In a little over two months, the fun really begins. Black Friday, which in the US traditionally kicks off the run-up to Christmas, is on 23 November. Wherever you are in the world, we’re about to enter retail’s favourite period. The one where it can actually make some money. And of course, this is also good news for the delivery sector.
It used to be said that Black Friday got its name because it was the point in the year when retailers’ fortunes came out of the red and into the black. This is almost certainly untrue. But it makes for a good story. What is true is that Black Friday is the time of year that makes or breaks the sector.
If you’ve had a bad year, you can still come out smelling of roses if you get things right in the end-of-year peak period. But it can go the other way too. A tough year has tempted many businesses into being overly generous with deals and discounts during the busy period, which leads to damage caused trying to process a high volume of business on little – or even no – margin. And sometimes that damage has been fatal.
The last 12-24 months on the retail front here in the UK have seen many household names disappear. BHS, Austin Reed, Staples, Jaeger, MultiYork, Maplin, Toys R Us, Henri Lloyd, Poundworld, and House of Fraser to name but a few. Some have been picked up by new owners via pre-pack administration sales, and so may return to health. But there are no guarantees.
Meanwhile in Italy, retail sales are also suffering. Year-on-year, sales value declined for the first time in three months – down by 0.6%, reversing the 1.4% increase seen in June
Time and again the finger of blame has been pointed at the internet, ecommerce, and Amazon. But as I have pointed out here on the Milkman blog, and anywhere where people will listen, this is lazy and wrong. And it turns out I may have been right.
In case you don’t feel like clicking, the point I made was that retailers who don’t meet customer expectations are asking for trouble, and that trouble only gets bigger when there are intense competitive threats to contend with. Put another way, I think Amazon’s success has shown up the weaknesses in many other retailers’ strategies. Some have chosen to adapt their offer to suit changing customer demands, others chose to do nothing.
News from across the Atlantic suggests things are about to change, however.
According to the New York Times: “From the garden section at Walmart to the diamond counters at Tiffany & Company, old-school retailers are experiencing some of their best sales growth in years.”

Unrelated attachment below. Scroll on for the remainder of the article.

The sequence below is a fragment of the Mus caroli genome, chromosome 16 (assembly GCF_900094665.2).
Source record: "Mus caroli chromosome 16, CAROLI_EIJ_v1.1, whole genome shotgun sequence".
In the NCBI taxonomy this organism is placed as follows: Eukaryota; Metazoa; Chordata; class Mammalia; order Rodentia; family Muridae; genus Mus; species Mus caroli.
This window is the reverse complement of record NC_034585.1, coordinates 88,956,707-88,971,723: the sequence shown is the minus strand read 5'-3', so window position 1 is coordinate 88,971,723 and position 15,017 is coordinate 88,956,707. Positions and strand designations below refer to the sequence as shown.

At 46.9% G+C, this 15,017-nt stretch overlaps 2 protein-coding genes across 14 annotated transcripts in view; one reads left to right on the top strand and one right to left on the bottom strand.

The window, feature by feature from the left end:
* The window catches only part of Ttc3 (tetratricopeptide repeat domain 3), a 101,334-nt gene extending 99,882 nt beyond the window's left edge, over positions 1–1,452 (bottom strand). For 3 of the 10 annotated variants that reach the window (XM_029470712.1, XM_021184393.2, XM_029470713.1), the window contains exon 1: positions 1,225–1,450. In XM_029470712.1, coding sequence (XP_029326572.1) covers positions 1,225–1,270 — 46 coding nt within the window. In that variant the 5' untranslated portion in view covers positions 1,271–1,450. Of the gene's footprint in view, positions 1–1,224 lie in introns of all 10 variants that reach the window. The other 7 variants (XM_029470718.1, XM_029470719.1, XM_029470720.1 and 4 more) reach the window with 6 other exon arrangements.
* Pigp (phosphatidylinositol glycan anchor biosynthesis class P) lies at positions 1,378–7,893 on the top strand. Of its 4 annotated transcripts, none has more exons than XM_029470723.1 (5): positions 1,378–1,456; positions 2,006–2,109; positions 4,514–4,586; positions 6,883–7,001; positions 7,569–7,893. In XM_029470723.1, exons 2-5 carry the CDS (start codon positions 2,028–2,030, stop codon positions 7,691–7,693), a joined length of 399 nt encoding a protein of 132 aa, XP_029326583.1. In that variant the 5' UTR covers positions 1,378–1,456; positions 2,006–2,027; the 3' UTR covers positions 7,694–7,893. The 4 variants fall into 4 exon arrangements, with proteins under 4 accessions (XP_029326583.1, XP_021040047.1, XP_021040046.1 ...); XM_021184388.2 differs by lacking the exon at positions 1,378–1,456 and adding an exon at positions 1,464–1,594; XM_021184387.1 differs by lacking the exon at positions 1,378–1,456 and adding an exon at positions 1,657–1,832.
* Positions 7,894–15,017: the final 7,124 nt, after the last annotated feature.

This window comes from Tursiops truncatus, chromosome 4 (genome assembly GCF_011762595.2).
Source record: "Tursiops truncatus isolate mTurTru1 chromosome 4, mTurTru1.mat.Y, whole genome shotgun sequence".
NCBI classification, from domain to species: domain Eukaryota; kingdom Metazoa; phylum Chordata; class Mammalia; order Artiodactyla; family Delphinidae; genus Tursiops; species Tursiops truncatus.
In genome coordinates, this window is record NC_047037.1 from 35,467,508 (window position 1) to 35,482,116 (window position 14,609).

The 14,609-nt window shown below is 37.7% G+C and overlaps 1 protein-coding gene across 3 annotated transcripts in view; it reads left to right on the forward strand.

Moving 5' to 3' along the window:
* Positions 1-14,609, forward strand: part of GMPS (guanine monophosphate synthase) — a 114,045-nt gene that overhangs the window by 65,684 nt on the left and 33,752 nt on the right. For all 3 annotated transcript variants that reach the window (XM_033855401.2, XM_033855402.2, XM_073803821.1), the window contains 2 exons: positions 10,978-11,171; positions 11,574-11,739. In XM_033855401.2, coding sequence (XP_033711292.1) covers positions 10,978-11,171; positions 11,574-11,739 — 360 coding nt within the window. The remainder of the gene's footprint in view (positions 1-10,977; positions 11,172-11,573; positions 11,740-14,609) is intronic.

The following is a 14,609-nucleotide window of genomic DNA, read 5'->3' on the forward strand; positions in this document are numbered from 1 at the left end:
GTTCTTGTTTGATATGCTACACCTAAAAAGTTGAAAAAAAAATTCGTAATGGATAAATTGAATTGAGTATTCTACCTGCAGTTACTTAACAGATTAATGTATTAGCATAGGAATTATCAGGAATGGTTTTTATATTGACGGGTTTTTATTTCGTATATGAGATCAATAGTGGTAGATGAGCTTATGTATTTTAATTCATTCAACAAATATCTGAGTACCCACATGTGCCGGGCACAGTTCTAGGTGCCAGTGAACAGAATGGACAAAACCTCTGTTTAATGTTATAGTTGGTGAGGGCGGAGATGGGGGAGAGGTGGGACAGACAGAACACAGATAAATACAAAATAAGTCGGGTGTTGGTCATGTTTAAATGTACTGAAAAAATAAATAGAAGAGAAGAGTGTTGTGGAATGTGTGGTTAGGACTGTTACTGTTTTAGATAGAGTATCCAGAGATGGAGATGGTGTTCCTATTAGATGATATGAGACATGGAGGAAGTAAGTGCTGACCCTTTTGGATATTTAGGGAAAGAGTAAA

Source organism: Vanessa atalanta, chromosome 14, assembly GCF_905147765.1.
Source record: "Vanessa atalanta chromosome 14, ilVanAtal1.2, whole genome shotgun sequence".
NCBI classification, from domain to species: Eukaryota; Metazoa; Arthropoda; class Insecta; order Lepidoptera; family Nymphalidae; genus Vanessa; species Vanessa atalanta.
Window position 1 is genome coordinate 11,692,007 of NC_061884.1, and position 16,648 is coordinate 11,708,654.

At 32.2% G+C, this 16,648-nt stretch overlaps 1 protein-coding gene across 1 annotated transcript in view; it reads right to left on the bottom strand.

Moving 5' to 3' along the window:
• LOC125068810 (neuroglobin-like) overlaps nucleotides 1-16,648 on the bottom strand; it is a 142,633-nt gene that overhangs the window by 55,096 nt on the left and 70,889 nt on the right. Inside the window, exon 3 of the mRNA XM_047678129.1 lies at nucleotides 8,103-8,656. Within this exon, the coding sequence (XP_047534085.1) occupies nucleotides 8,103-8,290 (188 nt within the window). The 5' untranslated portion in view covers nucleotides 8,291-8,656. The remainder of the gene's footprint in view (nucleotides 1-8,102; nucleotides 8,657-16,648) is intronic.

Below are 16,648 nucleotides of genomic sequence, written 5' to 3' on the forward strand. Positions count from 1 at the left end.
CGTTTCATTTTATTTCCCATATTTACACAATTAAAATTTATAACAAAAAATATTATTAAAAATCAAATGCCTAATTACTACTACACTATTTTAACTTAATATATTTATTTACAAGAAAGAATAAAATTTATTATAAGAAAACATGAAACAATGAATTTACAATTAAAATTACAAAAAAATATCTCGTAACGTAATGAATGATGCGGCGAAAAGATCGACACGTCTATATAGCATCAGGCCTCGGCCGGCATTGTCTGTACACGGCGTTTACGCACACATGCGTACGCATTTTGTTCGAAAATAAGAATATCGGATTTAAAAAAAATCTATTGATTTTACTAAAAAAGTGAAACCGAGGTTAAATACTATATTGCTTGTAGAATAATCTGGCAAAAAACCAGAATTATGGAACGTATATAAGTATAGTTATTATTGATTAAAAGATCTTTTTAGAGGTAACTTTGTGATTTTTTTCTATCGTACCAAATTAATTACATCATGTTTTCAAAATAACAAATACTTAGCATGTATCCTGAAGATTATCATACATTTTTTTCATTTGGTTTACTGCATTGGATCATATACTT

I encourage you to read the whole article, but in case you haven’t got time right now, let me summarise some of the main points.
- Many retailers are expanding their physical presence or spending billions to overhaul their existing stores
- Retailers that work hard to match the convenience and gratification offered by ecommerce are doing well
- Those that have failed to evolve are doing less well
- In 2017, nearly 5,700 stores shut across the US
- So far this year, about 4,480 have closed
- An average of roughly 50,000 retail jobs have been added each month since February
One of the key trends emerging in this retail rejuvenation has been the adoption of an omni-channel outlook in-store. Browse, shop, or collect. Try things out. Attend product demonstrations. Or just have lunch. The expansion of services, the growth in the use of personal shoppers, and the proliferation of apps demonstrates many retailers really understand the extent to which shoppers want something different. And they’re giving it to them.
“There has been a shakeout, and 2017 was seen as the bottom,” Melina Cordero, head of retail research for the Americas at the real estate firm CBRE told the New York Times.
Maybe it’s too early to call it a recovery.
Maybe it’s too soon to see the light at the end of the tunnel.
But it’s a tunnel. It’s not a never-ending abyss. There is light, there is an end. Even if you can’t see it yet.
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